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  • Kiley Holmes, PT

Is Your Pain Coming From a Pinched Nerve?



Often someone will complain of pain in their neck, shoulder, arm, or upper traps, but it's actually radiating neck pain. The question you need to ask yourself is:

Are your symptoms aggravated by head and neck movements?



It's actually pretty hard for someone to tell the difference between muscle pain and radiating neck pain. Radiating neck pain can be nagging and painful - I have, on more than one occasion, had grown men cry because they have not been able to get sleep in weeks due to radiating pain. A lot of people think that numbness and tingling are the only symptoms that you can get from radiating pain - that is not the case. When studies are done to purposely bring on the radiating symptoms in test subjects they have found that the results are not necessarily consistent for everyone. Every segment of your spine can cause different symptoms and usually when it shows up you end up with other muscles getting involved, increasing the area that you're having symptoms in. The pain can be broad or it can be very specific.


Basically, if you have pain in your upper back, neck, shoulder, elbow, wrist, hand, or any combination of the above it may be radiating pain. Especially if you have tried to treat the actual area with very little results.


Radiating neck pain is actually one of my favorite things to treat because there have been so many studies on it so it comes down to statistics.


There is a cluster of four tests that will tell you whether or not being treated for radiating pain will fix your symptoms. It first came out in 2003 by Wainner et al and it has been proven time and time again. The best thing about this is that it's quick and the solution is quick. If it isn't positive, then I usually just move on with a client.


Test number 1: Spurling's



Side bend your head towards the affected side and then look up and back, if you have no symptoms with this go ahead and apply pressure with your opposite hand and hold for a couple of seconds, longer if you're symptoms are less severe. Does this increase your symptoms?

If yes, that is one point.


Test number 2: Distraction



Go ahead and hold on to your head and pull up, holding for a couple of seconds. Does this decrease your symptoms?

If yes, that is one point.


Test number 3: Upper Limb Tension Test a (ULTTA)



Point your hand in front of you, extend your wrist all the way back, and then slowly bring your arm back behind you, keeping it straight. Does this cause any numbness and tingling down your hand?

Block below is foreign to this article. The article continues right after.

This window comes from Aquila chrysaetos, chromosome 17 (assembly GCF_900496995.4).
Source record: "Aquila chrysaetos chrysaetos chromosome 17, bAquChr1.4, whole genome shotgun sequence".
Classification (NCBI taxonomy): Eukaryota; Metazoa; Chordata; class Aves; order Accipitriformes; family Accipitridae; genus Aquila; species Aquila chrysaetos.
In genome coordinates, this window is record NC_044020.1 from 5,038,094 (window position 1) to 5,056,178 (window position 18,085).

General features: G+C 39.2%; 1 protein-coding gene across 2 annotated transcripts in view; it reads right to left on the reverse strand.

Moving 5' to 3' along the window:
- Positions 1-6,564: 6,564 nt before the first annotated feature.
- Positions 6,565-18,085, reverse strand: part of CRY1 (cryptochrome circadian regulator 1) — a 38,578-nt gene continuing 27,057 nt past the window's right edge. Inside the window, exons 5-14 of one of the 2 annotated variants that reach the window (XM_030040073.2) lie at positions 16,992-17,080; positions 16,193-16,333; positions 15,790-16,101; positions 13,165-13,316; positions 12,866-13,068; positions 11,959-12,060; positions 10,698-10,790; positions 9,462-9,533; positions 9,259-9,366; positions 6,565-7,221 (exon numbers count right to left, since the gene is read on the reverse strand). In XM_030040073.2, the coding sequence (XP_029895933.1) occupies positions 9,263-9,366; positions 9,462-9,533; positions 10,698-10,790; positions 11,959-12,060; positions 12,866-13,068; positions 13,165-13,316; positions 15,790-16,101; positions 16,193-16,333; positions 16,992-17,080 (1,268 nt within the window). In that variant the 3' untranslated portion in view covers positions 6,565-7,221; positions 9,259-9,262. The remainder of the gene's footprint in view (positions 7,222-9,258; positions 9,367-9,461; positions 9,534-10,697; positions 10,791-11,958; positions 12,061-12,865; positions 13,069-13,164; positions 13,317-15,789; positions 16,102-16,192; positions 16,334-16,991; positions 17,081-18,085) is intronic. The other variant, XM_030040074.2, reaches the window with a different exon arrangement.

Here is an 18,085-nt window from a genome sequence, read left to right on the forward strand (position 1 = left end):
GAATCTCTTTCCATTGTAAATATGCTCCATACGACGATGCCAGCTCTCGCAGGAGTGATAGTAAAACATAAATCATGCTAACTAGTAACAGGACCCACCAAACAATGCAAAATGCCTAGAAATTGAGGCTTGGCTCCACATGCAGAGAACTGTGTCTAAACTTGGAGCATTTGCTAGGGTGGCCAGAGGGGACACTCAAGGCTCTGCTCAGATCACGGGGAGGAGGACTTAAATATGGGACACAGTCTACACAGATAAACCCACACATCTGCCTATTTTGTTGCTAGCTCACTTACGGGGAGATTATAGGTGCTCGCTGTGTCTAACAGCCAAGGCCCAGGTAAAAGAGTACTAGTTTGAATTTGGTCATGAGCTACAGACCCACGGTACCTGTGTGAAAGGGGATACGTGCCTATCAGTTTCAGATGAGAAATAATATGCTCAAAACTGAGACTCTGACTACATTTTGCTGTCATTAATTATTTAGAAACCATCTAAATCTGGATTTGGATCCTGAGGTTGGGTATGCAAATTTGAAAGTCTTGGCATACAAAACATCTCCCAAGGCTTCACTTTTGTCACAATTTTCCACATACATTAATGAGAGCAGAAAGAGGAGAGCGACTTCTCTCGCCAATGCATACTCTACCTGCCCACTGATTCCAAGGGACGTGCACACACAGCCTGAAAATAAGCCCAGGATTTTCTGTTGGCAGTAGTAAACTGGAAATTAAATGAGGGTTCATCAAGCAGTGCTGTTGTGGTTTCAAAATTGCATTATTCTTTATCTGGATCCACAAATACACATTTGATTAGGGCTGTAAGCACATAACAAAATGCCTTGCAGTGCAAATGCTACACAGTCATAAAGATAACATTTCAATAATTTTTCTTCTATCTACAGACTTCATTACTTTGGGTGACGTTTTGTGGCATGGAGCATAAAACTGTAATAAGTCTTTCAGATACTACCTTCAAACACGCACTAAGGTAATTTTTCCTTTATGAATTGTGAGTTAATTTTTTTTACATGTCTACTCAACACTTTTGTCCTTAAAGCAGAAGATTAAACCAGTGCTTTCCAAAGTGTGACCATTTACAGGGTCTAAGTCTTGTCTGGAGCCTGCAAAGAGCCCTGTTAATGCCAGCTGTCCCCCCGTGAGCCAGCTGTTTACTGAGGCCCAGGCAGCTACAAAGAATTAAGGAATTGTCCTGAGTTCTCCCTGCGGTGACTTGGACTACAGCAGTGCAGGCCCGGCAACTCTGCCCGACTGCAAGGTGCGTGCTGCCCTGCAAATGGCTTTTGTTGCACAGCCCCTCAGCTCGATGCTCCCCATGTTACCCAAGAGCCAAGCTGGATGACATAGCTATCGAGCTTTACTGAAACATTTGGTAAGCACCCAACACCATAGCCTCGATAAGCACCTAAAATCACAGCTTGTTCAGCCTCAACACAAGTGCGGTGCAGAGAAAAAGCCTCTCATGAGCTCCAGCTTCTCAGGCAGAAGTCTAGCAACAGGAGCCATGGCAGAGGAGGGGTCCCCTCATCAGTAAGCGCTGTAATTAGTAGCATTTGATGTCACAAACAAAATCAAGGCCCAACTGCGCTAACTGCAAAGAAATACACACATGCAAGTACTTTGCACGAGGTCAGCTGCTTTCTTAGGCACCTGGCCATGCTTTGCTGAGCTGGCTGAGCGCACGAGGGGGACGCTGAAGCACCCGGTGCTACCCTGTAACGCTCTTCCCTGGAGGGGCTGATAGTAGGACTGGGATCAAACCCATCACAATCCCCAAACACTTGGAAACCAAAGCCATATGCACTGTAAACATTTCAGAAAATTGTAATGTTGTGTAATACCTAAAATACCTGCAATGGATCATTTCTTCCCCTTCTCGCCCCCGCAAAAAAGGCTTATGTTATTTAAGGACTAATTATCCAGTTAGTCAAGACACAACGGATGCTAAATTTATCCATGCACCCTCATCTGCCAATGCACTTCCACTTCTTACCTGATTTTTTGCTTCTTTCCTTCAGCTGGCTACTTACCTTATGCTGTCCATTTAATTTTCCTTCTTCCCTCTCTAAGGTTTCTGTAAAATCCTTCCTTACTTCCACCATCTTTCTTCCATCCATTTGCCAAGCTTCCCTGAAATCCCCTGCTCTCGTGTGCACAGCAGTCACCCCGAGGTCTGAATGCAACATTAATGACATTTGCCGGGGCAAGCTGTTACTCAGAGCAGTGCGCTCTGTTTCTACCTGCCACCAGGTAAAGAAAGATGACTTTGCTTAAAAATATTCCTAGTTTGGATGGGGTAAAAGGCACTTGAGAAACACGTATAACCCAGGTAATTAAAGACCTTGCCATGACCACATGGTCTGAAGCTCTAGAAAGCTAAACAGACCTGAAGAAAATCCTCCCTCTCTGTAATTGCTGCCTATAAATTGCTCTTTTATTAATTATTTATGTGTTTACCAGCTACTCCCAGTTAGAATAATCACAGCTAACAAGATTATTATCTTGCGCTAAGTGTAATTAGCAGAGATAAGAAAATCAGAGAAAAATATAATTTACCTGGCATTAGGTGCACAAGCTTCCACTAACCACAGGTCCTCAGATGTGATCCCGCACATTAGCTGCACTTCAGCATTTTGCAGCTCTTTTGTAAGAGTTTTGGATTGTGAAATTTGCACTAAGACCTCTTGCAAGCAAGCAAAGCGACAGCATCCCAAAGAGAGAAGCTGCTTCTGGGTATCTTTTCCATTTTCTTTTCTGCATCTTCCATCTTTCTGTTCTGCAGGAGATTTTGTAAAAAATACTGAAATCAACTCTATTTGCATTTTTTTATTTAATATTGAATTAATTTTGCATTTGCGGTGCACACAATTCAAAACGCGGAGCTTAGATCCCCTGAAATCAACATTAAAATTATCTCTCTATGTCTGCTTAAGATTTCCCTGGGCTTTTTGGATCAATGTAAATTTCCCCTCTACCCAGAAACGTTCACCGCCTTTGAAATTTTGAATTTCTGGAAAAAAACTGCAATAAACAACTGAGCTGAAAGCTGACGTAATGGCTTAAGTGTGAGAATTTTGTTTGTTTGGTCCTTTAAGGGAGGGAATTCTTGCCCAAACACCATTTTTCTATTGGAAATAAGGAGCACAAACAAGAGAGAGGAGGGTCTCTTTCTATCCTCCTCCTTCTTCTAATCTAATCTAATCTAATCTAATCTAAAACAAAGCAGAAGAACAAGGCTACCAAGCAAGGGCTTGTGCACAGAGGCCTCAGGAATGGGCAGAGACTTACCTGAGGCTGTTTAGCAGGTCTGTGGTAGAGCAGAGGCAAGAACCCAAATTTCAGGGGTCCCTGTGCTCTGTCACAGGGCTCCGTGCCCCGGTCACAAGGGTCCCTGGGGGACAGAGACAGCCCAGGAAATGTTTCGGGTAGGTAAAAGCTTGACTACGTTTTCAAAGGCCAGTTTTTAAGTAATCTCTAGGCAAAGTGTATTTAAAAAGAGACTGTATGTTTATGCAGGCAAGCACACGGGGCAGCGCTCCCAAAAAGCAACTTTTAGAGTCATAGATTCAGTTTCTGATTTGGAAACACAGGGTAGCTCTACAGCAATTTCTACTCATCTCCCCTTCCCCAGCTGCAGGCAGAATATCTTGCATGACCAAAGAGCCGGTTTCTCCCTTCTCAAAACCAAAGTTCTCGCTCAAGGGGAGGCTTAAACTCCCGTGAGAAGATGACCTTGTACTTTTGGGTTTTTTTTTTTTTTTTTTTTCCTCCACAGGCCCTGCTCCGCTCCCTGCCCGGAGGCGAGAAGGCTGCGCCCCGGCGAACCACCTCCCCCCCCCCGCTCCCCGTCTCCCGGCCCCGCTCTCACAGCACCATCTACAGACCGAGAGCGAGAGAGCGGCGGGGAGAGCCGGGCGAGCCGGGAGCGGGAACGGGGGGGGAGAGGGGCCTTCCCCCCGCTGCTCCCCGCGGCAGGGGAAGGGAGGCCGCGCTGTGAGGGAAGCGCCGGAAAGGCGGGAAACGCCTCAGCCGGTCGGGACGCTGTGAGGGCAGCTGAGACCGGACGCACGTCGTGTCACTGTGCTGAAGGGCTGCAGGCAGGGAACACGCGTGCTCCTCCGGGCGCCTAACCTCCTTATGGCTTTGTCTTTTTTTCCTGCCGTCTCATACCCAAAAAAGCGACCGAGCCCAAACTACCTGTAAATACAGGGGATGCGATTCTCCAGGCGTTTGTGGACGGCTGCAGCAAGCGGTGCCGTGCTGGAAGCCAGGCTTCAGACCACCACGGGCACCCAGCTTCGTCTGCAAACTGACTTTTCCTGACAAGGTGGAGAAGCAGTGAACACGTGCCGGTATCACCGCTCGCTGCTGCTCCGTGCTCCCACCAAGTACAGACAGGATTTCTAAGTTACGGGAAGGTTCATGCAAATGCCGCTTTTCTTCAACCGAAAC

If yes, that is one point.

Test number 4: Cervical Rotation



Turn your head towards your affected side. Is your chin able to cross over to behind your collarbone while turning your head?

If no, that is one point.


If you ended up with four points there is a 95% chance that you're dealing with cervical radiculopathy, three points is a 79% chance.

The question is, what do we do about it?


I really like starting off with traction. If pulling up on your neck made it feel better then you probably already started doing it while continuing to read this blog post - don’t worry, there are dozens of ways to traction your neck, all of them easier than that.


There are really nice traction units on Amazon for about $300, I love them, however, if you haven't had a healthcare professional look at your neck you will want to be cleared before you start using a mechanical traction unit.


There are a lot of ways of having a friend or family member traction your neck for you.

My two favorite are these:


Forearm Traction



Have somebody put their arm right below your neck as you are laying on your back, then have them turn their hand from palm up to palm down while stabilizing your forehead. This increases the tension on the upper part of your neck. Hold between 30 seconds and 10 minutes to tolerance.


Basketball Hold

Have somebody lift up your head and keep their elbows down to stabilize while you are laying on your back. Hold between 30 seconds and 10 minutes.


Yoga Wheel

Another thing that needs to be looked at is your thoracic mobility - a yoga wheel goes a long way.



Go ahead and sit in front of a yoga wheel and then just lean back and let your back rest into it.



Once you feel comfortable with that go ahead and lift your butt up so that you can lay on the yoga wheel, slowly start rolling back and forth on it. Most people are significantly stiff so it will take several days to be comfortable rolling on the yoga wheel. Take your time, otherwise you can worsen your symptoms instead of decreasing them.


Natural Apophyseal Glides (NAGs)



I love NAGS for so many reasons: basically, what you are going to do is find that spot in your neck that is painful then hook a sheet over it and turn towards that spot trying to get it to move using the sheet to hold it in place.


Cervical Rotation

The other thing I give clients to start is cervical rotation: turn your head towards the unaffected side, I prefer starting with 20 repetitions, but slowly move that number up. As your symptoms decrease start turning towards the affected side in the non-painful range.


While this is a common cause of your symptoms, there are plenty of other factors that can be at play - try this out, if it's not going away please message me. We can figure this out together.

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